IF the snapshot of upcoming feature film The Canary is anything to go by, the full deal looks set to showcase the visual beauty of Fremantle’s waters to a huge audience.
Salt and Honey Productions’ 1800s period drama follows the mental and physical struggles of a young woman cast away on the open ocean with nothing but a lifeboat and a caged canary to aid in her survival.
The project was made by a Western Australian cast, crew, locations and businesses.
Last week a seven-minute short aimed at attracting funding for the full-length version pulled in four awards at the Five Continents International Film Festival, including the coveted Best Film. Along with the gongs for cinematography, art and costumes, the film also came runner up in the audience choice, best director and best production design categories.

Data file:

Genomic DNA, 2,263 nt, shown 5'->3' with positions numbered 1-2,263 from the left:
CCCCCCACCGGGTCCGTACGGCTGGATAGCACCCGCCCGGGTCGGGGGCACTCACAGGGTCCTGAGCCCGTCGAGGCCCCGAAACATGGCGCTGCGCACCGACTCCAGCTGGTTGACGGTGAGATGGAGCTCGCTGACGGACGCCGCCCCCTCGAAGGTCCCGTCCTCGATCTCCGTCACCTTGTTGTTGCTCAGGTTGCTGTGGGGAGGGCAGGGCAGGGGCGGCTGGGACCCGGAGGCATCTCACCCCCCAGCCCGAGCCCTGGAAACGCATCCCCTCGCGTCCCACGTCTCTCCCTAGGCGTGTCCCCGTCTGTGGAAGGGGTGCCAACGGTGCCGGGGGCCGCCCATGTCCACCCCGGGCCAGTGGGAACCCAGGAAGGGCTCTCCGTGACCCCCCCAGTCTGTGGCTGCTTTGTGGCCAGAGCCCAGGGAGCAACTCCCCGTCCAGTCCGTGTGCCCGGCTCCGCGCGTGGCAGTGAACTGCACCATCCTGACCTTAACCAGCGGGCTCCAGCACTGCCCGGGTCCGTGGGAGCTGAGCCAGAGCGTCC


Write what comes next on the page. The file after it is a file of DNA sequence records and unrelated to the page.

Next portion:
Writer, lead actor and co-director Emilie Lowe opened up about how her battle with dyslexia made it hard to pluck up the courage to take on a major feature film.
“I have always been passionate, but really doubted if I could handle such a task,” Lowe told the Herald.
Co-director and Scudley Films producer Peter Renzullo says being a legally blind director makes his work “as rich and clear as it can be”.
“The beauty of it is that I’ve got a focus assist on the camera which is a feature that lights up very harsh highlighted colours on the parts of the film that are in focus; if that wasn’t there I wouldn’t be able to see anything.”
Lowe says it’s “super hard” for newcomers to the industry, but urged them to “try everything and get out there and create”.
Renzullo agrees: “I think the most important thing is any free second you have; get on that camera, get in that studio, get whatever you’re doing, just go out and do it,” he said. “Go find the mistakes and learn to fix them.”
Lowe described The Canary as being a mix of Picnic at Hanging Rock, Life of Pi and Black Swan.
“It’s been a wild ride so far, but we are all really enjoying working alongside each other and are so proud of what we are achieving together.”
by AVA BERRYMAN